In the autumn of 1928 Adolf Loos was commissioned to design a home for the Müller family in Prague. The commissioner, Franktišek Müller, was an engineer and co-owner of a construction company specialising in reinforced concrete. The combination of Loos’ design process and Müller’s desire to use innovative production methods allowed the Müller Villa to become one of the most significant examples of early modernist architecture.
Taking only two months to design, the building is the pinnacle of Adolf Loos’ work. At a time where architects such as Frank Loyd Wright were attempting to make a seamless transition between interior and exterior, Adolf Loos saw the separation of public and private spaces as essential to the integrity of a home. He believed that “The building should be dumb outside and only reveal wealth inside.“ The Müller Villa does exactly that. Outside, the Müller Villa is distinguished by its clean white façade, cubic shape and irregular windows. Inside, the building slowly unravels revealing warm, rich materials and an intentionally eclectic mix of traditional furniture. The spacial planning of the interior is where Loos was most innovative. Each ceiling varies in height depending on the design and purpose of room. Short staircases introduce multiple levels in one continuous space. Carefully constructed nooks and crannies provide just enough space for individual pursuits such as reading.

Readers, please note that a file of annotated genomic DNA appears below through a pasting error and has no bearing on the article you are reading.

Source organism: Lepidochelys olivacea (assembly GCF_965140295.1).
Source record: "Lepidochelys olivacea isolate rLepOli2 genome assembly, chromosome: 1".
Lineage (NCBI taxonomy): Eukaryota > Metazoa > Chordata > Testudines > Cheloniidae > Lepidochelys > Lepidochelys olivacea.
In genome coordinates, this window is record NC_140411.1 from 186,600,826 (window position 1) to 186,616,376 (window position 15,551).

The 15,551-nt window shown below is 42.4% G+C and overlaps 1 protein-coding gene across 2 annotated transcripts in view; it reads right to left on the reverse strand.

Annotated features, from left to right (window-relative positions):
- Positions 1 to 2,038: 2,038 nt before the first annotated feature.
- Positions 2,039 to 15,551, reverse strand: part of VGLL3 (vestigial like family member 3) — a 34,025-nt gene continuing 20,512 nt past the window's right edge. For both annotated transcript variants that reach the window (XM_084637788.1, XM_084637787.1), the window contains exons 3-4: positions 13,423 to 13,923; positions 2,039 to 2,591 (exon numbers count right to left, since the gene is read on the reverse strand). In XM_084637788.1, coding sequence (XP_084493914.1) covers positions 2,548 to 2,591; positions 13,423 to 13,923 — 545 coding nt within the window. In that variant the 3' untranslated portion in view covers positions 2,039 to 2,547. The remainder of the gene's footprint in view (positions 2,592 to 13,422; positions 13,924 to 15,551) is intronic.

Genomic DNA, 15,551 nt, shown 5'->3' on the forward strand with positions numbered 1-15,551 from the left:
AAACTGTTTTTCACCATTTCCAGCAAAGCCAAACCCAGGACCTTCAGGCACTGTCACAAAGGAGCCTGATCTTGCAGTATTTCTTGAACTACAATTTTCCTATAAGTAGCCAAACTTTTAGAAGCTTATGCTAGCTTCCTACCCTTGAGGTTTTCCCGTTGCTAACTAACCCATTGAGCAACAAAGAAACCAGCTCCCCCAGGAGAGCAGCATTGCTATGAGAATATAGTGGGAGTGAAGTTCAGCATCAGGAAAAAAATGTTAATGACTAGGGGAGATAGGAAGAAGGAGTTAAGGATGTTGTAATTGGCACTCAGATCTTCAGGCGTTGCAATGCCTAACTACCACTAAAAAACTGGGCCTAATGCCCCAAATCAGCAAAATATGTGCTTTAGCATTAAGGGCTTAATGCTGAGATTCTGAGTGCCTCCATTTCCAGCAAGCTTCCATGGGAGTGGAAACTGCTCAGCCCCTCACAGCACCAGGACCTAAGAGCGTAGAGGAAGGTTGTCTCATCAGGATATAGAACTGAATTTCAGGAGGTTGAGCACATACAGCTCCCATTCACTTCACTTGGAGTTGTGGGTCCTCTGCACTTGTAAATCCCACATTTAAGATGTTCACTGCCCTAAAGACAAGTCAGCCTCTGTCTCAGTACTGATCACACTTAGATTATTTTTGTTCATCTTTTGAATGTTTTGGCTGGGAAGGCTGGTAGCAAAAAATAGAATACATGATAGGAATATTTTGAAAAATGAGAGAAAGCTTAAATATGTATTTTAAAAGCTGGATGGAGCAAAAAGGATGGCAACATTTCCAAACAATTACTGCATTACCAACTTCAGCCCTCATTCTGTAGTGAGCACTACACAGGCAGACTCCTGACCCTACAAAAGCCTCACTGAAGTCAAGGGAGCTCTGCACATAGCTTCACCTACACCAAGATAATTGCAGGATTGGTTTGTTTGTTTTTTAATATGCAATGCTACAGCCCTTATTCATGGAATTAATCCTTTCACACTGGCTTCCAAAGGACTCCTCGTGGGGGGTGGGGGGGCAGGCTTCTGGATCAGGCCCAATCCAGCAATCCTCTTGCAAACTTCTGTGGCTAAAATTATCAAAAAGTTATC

Once the building was completed in 1930, Loos celebrated his 60th birthday there with close friends. The Müller family then occupied the house for eighteen years before it was seized by Communists in 1948. Following the fall of Communism in 1989, the house was returned to Müller’s daughter, Eva Maternová. Eva sold the house to the City of Prague in 1995, who put it in the care of the City of Prague Museum. The house was restored in 1998 and re-opened as a museum in 2000.